Will Negative Comments By The Bank Of England Harm The Pound?
Posted by Allison on 1 September 2009, 15:29
The title of this article assumes that this could be a future event. But in fact it appears as if it has already happened.
This news article on the Wall Street Journal website - shows the Bank of England is far from enthusiastic about the British economy at the moment. It has been doing slightly better of late, which has even triggered reactions and speculation that the worst of the recession could already be finished.
This would seem to be a bit too optimistic for most people’s tastes. There is a lot of unemployment in this country, and plenty of people are struggling to get by with lower levels of income. That alone would press them to curb their spending under normal circumstances. But with the reality of large debts finally coming home to roost, it seems foolhardy to imagine that the recession is over and things will be back to normal just like that.
So perhaps the Bank of England’s somewhat negative stance is warranted. They don’t want to give false hope and bring everyone’s hopes up if the situation does not demand such a positive reaction. But on the other side of the coin it could be said that comments that are too negative will have a negative effect on everyone in the country.
We have seen before that if bad news comes out of the UK regarding the economy, the pound takes a beating in the currency markets. You can almost watch the exchange rates going down as you tap them into your currency converter. Conversely if there is good news of some kind, the pound is more buoyant against its competition and can pick up some lost ground as a result.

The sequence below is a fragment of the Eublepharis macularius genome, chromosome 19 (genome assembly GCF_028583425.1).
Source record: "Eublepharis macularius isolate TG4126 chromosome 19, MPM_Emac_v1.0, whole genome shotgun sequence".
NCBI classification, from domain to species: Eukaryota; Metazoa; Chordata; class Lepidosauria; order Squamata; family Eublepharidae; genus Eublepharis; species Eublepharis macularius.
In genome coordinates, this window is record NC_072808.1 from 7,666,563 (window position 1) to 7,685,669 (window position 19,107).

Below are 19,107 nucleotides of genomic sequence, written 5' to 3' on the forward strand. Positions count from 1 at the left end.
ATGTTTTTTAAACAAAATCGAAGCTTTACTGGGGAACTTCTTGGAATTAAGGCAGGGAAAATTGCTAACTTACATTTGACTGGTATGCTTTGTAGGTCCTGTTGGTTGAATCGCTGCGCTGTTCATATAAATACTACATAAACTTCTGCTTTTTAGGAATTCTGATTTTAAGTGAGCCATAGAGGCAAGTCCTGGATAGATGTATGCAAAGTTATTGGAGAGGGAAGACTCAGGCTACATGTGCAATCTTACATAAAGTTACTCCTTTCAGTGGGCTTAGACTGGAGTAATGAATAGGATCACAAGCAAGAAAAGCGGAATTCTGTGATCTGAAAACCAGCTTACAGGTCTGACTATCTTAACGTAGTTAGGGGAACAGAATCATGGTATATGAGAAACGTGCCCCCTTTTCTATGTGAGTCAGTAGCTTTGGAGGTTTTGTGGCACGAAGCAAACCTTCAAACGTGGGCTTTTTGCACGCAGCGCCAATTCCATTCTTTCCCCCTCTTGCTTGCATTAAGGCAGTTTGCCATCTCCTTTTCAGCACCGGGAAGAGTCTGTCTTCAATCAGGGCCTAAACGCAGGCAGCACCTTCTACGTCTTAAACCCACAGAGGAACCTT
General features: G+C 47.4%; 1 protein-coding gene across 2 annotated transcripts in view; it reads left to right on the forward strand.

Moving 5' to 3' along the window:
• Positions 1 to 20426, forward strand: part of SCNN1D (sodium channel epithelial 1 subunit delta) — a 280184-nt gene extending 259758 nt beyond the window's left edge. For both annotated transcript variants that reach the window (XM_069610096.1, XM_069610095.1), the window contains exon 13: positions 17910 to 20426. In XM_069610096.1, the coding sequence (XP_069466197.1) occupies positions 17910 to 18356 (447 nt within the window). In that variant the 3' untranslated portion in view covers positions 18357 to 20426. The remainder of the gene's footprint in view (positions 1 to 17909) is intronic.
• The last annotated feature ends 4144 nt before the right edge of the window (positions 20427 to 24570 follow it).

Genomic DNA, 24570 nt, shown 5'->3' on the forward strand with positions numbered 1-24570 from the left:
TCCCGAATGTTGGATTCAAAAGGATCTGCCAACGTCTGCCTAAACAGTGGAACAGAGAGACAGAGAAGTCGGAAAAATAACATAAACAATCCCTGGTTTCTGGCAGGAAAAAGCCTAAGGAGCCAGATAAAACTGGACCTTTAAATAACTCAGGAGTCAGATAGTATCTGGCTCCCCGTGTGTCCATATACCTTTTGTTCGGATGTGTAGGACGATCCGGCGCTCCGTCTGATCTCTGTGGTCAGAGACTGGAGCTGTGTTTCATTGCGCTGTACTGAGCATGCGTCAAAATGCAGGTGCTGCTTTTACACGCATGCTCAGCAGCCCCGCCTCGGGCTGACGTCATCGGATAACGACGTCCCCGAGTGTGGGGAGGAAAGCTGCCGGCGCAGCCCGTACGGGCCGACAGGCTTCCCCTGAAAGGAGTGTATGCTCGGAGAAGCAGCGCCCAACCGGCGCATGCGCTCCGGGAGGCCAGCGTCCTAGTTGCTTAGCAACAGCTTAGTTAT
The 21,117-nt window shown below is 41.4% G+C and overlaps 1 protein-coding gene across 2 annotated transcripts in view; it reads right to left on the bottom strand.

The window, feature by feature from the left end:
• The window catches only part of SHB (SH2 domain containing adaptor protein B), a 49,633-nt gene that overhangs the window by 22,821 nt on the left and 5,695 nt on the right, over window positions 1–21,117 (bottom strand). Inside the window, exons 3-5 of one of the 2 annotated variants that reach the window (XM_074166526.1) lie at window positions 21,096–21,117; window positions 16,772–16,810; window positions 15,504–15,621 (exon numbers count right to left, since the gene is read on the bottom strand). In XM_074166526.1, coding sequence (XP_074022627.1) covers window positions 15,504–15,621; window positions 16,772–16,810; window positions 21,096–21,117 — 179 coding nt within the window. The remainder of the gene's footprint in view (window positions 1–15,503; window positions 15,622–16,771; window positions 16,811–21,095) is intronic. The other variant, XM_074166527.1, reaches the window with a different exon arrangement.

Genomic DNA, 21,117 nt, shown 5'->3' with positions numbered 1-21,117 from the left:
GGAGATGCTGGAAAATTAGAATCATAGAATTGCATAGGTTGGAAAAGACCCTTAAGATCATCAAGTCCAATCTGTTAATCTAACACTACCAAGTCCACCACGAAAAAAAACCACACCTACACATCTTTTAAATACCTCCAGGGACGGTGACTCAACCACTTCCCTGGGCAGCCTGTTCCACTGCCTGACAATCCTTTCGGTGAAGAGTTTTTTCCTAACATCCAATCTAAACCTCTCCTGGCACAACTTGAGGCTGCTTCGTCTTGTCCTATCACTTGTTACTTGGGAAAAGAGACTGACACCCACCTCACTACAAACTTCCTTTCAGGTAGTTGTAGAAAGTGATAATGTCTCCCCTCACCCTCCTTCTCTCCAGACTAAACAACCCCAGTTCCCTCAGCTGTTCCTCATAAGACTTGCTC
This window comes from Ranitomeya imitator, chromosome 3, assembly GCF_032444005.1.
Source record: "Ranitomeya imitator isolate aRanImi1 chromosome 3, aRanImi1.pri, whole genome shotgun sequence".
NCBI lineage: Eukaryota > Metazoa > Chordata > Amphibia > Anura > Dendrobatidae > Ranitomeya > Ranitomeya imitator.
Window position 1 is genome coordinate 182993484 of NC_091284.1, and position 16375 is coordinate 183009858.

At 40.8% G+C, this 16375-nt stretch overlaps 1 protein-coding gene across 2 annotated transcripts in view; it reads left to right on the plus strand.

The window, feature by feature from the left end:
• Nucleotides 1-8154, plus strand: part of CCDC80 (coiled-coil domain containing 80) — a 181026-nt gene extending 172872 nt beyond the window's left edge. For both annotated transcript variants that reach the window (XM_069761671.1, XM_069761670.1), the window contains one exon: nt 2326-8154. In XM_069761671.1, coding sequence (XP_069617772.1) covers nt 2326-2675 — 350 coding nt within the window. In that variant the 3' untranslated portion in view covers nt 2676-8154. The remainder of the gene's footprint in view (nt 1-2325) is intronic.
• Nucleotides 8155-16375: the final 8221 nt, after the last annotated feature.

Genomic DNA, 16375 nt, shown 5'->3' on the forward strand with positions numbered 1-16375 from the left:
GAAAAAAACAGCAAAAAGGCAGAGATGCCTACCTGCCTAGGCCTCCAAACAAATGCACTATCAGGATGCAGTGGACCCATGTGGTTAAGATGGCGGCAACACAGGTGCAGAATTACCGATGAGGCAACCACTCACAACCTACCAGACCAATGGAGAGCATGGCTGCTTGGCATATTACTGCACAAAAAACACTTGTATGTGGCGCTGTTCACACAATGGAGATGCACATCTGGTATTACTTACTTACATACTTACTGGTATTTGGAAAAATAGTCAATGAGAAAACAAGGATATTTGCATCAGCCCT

It is indeed a tricky situation. The Bank of England must pore over its statement for hours on end before actually releasing it, knowing that its every word will be examined by everyone with an interest in the money markets. But it also knows that its words have a profound effect on the country and the strength of the pound too. So it must surely weigh these things up before making that all important statement.
In the circumstances it is probably right to be cautious about the improvement we have seen so far. It may not last. It may herald another period of trouble and hardship before we are out of the woods and leaving the recession behind altogether.
We know this is one of the worst recessions in history. So we should not expect it to just vanish after a few short months. It will take far longer for the crisis we have got ourselves into to resolve itself – and we must take appropriate steps to make sure that we never overextend ourselves again. That applies to individuals just as much as to the banks themselves.
So while it isn’t nice to hear such dowdy news coming out of the Bank of England, what else could they say under the circumstances? We must not be impatient. The pound will go through more tough times no doubt, before it finally gets through the recession and comes out the other side renewed. The Bank of England has to get on with its unenviable job, just as we must keep watching to see what it has to say next.